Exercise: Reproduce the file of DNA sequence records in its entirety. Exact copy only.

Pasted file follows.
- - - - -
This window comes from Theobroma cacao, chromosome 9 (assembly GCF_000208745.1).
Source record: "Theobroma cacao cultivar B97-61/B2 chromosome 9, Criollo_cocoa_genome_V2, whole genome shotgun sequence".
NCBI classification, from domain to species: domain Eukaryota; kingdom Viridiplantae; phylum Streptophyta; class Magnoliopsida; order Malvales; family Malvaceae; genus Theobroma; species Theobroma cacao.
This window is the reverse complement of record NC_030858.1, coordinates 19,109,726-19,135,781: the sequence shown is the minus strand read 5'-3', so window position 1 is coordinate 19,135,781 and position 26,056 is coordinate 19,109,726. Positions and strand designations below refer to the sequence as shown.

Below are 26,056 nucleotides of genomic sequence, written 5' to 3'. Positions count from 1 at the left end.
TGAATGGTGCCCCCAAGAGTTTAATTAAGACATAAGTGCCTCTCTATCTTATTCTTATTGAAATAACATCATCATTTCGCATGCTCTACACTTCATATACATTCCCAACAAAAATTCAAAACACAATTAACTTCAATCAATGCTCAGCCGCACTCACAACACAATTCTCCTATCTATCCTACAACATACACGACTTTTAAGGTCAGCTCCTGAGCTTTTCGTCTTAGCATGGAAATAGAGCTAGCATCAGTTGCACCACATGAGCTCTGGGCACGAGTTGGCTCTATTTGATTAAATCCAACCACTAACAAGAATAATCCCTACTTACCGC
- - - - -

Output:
This window comes from Theobroma cacao, chromosome 9 (assembly GCF_000208745.1).
Source record: "Theobroma cacao cultivar B97-61/B2 chromosome 9, Criollo_cocoa_genome_V2, whole genome shotgun sequence".
NCBI classification, from domain to species: domain Eukaryota; kingdom Viridiplantae; phylum Streptophyta; class Magnoliopsida; order Malvales; family Malvaceae; genus Theobroma; species Theobroma cacao.
This window is the reverse complement of record NC_030858.1, coordinates 19,109,726-19,135,781: the sequence shown is the minus strand read 5'-3', so window position 1 is coordinate 19,135,781 and position 26,056 is coordinate 19,109,726. Positions and strand designations below refer to the sequence as shown.

Below are 26,056 nucleotides of genomic sequence, written 5' to 3'. Positions count from 1 at the left end.
TGAATGGTGCCCCCAAGAGTTTAATTAAGACATAAGTGCCTCTCTATCTTATTCTTATTGAAATAACATCATCATTTCGCATGCTCTACACTTCATATACATTCCCAACAAAAATTCAAAACACAATTAACTTCAATCAATGCTCAGCCGCACTCACAACACAATTCTCCTATCTATCCTACAACATACACGACTTTTAAGGTCAGCTCCTGAGCTTTTCGTCTTAGCATGGAAATAGAGCTAGCATCAGTTGCACCACATGAGCTCTGGGCACGAGTTGGCTCTATTTGATTAAATCCAACCACTAACAAGAATAATCCCTACTTACCGC